Women overall place a greater priority on service personalization and consistency. According to research by Primus, women have higher expectations of the online customer service experience than men. They also place a higher priority on cross-channel consistency: 51 percent of women thought it was very important that online products be comparable to those listed in catalogs and stores, compared with 32 percent of men.


If your core customers are men, self-service options and plentiful information upfront are essential.


Men prefer simple and straightforward shopping and service experiences where convenience is paramount. According to advertising firm Foote, Cone & Belding, just as most men don't like to ask for directions, they also don't like to ask for service. Men prefer to research purchases online instead of asking friends for advice, and they exhibit a great propensity to use self-service options.


If your customers have a unique lifestyle or life stage in common, remember to recognize its effect on service preferences.


This tip is general for a reason. Customer lifestyles run the gamut, with thousands of niche products tailored accordingly; service also must be tailored. For instance, makers of cutting-edge handheld computers should recognize that their core consumers are "first adopters," a population that Data Development Corp. says prefers to use Web resources over telephone support by a 2-to-1 margin.


Any psychographic factor - life changes, careers, hobbies and more - can affect the type of service options that appeal to your customers. Only your company knows the set of characteristics that describes its core customer base. If you keep these unique behavioral qualities in mind when establishing service channels, your customers will be delighted.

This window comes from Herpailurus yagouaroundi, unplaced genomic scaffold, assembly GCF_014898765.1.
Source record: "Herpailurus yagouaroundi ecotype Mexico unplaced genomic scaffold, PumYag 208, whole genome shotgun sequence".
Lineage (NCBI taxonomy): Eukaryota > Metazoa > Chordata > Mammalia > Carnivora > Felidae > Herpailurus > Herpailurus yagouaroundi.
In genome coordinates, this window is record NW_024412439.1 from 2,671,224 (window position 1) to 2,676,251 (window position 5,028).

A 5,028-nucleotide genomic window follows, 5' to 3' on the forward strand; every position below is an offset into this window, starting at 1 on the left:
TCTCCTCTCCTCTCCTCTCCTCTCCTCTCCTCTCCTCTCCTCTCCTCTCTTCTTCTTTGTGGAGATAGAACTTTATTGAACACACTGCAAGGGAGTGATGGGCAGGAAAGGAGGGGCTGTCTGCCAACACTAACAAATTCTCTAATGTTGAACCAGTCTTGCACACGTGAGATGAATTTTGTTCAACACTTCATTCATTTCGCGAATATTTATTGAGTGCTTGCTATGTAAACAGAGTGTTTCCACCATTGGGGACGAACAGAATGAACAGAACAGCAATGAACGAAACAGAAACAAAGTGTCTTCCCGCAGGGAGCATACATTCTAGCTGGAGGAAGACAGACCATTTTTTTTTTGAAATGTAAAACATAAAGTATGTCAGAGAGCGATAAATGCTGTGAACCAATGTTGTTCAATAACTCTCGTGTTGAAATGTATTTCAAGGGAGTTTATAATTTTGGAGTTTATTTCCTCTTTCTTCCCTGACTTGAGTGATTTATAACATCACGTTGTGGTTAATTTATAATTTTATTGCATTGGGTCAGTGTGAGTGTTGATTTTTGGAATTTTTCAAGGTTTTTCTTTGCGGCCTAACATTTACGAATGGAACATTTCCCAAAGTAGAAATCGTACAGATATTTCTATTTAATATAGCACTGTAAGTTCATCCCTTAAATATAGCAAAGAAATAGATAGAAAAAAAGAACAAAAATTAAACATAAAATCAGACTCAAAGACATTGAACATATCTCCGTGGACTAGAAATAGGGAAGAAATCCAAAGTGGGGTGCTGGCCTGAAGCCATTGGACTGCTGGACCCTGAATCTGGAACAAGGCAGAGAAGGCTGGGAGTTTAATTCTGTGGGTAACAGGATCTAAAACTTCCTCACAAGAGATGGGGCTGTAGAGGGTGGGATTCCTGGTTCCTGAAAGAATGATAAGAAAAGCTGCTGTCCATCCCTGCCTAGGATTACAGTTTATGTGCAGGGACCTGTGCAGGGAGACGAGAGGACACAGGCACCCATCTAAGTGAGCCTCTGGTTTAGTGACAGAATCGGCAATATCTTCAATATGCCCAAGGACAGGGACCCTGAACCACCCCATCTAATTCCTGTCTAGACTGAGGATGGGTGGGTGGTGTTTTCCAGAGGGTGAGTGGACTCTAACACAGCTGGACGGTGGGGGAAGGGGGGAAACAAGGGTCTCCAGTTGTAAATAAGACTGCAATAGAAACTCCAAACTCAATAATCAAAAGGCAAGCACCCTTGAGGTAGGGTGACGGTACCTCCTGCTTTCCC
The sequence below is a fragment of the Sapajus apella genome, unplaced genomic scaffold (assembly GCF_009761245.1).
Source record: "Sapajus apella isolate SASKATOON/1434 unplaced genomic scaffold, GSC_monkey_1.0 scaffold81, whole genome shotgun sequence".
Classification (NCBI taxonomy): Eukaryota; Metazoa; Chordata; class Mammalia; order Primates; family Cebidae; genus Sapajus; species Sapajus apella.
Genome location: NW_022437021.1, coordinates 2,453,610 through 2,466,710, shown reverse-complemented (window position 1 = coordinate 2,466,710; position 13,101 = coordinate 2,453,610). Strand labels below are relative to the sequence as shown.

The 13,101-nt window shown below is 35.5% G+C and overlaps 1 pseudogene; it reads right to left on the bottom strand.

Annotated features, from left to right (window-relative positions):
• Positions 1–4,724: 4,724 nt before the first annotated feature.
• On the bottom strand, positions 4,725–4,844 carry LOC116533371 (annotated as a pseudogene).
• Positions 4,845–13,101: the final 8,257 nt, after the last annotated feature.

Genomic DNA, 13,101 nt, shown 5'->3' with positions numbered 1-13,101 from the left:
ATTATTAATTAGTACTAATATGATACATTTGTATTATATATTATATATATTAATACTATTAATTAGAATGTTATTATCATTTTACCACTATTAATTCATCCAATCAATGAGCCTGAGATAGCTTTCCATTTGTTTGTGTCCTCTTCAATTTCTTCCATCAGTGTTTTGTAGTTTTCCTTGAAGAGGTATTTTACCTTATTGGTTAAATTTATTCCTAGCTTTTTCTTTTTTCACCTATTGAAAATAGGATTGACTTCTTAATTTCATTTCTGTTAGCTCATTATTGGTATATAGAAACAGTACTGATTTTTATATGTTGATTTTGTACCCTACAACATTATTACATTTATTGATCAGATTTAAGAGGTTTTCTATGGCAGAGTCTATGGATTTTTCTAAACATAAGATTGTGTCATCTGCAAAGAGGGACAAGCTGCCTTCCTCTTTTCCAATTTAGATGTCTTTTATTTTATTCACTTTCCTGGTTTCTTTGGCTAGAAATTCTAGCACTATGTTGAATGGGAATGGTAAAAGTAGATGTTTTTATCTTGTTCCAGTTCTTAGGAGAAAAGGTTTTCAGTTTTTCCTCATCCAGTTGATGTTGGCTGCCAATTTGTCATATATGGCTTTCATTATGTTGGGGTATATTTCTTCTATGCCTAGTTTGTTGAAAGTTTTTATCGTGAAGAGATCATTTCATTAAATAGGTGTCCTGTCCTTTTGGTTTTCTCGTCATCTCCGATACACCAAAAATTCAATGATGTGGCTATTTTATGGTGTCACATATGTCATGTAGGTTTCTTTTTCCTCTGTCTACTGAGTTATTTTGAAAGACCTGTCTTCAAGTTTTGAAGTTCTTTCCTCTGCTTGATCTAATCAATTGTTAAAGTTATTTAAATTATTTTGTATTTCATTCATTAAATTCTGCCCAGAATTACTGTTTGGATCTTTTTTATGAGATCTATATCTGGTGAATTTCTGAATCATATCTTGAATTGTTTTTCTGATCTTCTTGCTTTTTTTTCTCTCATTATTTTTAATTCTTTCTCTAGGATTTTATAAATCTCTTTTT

Offer service options for the exceptions to the rule.


The purpose of this data is to understand overall customer service preferences by demographic, with complete respect and understanding that individuals within a segment exhibit tremendous variation. The best service channels are those that delight the majority, yet remember and serve the minority.


Choosing service channels is no easy task. That's where surveys, focus groups and other customer base analyses enter the picture. The rewards of successful channel selection are significant:


Reduce costs. By tailoring channels to customer wants and needs, your company can dazzle customers and avoid superfluous expenditures. The same goes for establishing hours of operation - college students have different body clocks than most senior citizens.


Drive revenue. Serving customers in their preferred channels will impress them and encourage repeat purchases, cross-sales and referrals.


Develop deeper relationships with customers. Choosing the right channels puts your company on the path to delivering increasingly personal and rewarding experiences and products.


Don't use technology that your customers won't accept or force users into service arrangements that ignore their expectations and preferences. Maybe then we'll stop hearing our grandparents complain about endless IVR menus and our nephews grousing about being forced to log off and to pick up a phone to resolve their tech support issue. In the eyes of your customers, all channels were not created equal.